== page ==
Local Cloth is committed to helping local farmers, artists, small scale textile processors and producers grow, which is why we developed the Professional Add On Membership. These fiber artists and farmers invite you check out their websites, purchase their products and share with your friends. Support the WNC fiber community by choosing one of these entrepreneurs .
Carol LeBaron Textile Designs
Carol has a BA in photography/printmaking and art history from Smith College, and an MFA from Rhode Island School of Design. Her clamped wool and jacquard work has been exhibited nationally and internationally, and has been published in Surface Design Journal. She has taught at RISD, Appalachian Center for Crafts, and East Tennessee State University, where she received a major research grant for her resist explorations on wool. Currently she is a professional artist and educator, teaching workshops and exhibiting her work. She teach Crafts and Western Tradition at Emory & Henry College, Art History at East Tennessee State University, and Sculpture at Virginia Highlands Community College.carollebarondyes.com
Amy has been making cloth since she began her textile education at Rhode Island School of Design in 1991. This pursuit has been mainly in the form of hand weaving on Macomber looms. However she has also designed cloth for jacquard that was woven at the Oriole Mill, designed and woven interiors and garment yardage on AVL dobby looms, and even took a machine knitting class once. Her passion and area of expertise is weaving by hand, particularly multiple layer fabrics and ondulé.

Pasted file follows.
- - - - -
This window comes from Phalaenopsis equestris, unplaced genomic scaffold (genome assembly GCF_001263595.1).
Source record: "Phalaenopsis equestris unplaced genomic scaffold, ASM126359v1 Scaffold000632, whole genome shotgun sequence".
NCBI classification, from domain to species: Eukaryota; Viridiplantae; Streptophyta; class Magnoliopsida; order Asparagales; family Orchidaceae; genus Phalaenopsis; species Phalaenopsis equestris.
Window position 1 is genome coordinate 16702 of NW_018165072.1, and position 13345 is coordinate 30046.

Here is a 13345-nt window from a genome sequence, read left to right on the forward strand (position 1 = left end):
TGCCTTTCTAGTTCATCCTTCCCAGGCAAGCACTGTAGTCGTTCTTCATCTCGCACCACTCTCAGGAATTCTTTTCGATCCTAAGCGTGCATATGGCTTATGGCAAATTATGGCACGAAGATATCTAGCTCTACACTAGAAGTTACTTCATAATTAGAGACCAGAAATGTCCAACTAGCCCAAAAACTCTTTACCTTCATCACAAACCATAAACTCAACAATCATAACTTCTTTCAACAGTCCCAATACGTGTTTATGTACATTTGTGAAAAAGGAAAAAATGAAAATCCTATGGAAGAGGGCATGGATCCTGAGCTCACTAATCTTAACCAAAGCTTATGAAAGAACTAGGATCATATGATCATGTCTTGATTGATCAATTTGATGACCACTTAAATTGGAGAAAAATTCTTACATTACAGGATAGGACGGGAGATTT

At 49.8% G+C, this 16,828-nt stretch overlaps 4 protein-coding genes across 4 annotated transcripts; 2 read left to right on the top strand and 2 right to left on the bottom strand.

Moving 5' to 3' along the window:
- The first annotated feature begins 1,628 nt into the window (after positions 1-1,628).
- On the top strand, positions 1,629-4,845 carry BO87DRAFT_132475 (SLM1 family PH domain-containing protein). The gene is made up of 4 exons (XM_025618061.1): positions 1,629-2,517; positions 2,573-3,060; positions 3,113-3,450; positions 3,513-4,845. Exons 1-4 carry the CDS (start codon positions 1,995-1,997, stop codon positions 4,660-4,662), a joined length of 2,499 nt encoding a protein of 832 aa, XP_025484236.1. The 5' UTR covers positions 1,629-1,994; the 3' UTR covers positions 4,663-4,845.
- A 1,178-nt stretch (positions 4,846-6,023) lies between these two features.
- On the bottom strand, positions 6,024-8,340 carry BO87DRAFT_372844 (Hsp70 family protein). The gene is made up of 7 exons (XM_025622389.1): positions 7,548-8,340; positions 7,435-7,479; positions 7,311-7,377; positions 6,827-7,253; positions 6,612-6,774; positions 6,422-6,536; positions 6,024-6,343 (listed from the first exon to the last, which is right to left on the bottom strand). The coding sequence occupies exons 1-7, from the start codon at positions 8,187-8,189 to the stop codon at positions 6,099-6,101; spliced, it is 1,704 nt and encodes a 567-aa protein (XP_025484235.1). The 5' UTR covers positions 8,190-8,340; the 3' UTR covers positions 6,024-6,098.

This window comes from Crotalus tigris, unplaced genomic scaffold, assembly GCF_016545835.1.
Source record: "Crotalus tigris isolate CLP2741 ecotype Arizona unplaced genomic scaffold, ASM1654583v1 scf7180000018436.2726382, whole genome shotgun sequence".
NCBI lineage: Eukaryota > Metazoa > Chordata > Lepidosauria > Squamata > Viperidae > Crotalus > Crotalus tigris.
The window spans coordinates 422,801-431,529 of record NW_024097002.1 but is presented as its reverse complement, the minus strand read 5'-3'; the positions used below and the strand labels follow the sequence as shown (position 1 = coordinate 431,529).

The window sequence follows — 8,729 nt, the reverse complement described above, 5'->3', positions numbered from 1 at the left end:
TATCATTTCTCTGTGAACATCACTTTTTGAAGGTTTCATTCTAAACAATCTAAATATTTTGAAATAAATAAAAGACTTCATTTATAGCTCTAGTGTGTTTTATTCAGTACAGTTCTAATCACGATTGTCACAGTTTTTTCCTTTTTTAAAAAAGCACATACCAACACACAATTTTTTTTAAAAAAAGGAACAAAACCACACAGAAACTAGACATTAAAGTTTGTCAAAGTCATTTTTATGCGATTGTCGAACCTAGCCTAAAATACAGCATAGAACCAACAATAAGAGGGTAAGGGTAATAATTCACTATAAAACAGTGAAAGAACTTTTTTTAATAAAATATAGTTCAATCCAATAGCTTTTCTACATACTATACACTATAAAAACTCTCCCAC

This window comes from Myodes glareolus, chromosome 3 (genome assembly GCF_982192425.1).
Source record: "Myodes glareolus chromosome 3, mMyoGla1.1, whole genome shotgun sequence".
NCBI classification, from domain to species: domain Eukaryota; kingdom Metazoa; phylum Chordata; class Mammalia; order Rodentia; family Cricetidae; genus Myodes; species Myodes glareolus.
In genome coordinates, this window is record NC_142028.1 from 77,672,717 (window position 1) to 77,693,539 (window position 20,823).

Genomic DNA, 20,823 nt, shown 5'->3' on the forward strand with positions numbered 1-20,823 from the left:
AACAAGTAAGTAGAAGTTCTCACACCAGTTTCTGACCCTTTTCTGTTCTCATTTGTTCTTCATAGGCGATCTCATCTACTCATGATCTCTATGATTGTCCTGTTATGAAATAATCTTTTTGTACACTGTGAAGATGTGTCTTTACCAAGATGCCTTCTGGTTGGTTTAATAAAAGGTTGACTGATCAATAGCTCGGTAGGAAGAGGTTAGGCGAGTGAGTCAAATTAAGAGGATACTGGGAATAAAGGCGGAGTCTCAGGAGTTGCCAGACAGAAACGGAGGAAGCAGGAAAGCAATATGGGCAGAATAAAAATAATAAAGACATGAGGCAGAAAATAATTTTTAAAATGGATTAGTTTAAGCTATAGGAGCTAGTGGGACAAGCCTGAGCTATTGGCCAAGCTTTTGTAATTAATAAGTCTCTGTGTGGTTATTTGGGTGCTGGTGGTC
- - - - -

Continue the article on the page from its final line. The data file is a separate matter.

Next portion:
Other techniques and ideas have captured her interest since she became a full time educator in 2008, at Haywood Community College in the renowned Professional Crafts Program: a unique college experience in existence for over 40 years in the mountains of western North Carolina. These techniques focus around the Japanese art of shibori, and can be combined with carefully constructed hand woven or well chosen commercial fabrics to produce striking and original textiles.
Amy grew up on the rocky shoreline of coastal Maine, her family is deeply rooted there for generations. The stark and raw nature of the coastal environment has influenced both her aesthetic sensibility and her approach to materials.